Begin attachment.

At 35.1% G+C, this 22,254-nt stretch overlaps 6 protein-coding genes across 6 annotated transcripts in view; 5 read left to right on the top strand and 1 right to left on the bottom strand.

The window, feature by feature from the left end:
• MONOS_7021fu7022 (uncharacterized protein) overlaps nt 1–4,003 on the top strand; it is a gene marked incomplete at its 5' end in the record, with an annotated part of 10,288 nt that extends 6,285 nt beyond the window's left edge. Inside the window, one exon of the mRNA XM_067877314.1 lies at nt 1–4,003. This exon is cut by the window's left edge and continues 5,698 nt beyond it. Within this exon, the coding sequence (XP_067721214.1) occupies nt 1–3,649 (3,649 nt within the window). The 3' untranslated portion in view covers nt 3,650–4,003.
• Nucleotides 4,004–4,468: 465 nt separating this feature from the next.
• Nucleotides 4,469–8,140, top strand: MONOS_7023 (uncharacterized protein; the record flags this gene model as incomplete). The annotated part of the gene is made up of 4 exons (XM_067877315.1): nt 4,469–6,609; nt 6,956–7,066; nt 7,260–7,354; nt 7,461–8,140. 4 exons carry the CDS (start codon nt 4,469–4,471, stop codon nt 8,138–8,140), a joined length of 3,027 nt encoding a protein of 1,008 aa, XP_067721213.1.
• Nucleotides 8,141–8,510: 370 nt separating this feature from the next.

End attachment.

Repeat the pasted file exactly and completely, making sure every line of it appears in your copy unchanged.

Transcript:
At 35.1% G+C, this 22,254-nt stretch overlaps 6 protein-coding genes across 6 annotated transcripts in view; 5 read left to right on the top strand and 1 right to left on the bottom strand.

The window, feature by feature from the left end:
• MONOS_7021fu7022 (uncharacterized protein) overlaps nt 1–4,003 on the top strand; it is a gene marked incomplete at its 5' end in the record, with an annotated part of 10,288 nt that extends 6,285 nt beyond the window's left edge. Inside the window, one exon of the mRNA XM_067877314.1 lies at nt 1–4,003. This exon is cut by the window's left edge and continues 5,698 nt beyond it. Within this exon, the coding sequence (XP_067721214.1) occupies nt 1–3,649 (3,649 nt within the window). The 3' untranslated portion in view covers nt 3,650–4,003.
• Nucleotides 4,004–4,468: 465 nt separating this feature from the next.
• Nucleotides 4,469–8,140, top strand: MONOS_7023 (uncharacterized protein; the record flags this gene model as incomplete). The annotated part of the gene is made up of 4 exons (XM_067877315.1): nt 4,469–6,609; nt 6,956–7,066; nt 7,260–7,354; nt 7,461–8,140. 4 exons carry the CDS (start codon nt 4,469–4,471, stop codon nt 8,138–8,140), a joined length of 3,027 nt encoding a protein of 1,008 aa, XP_067721213.1.
• Nucleotides 8,141–8,510: 370 nt separating this feature from the next.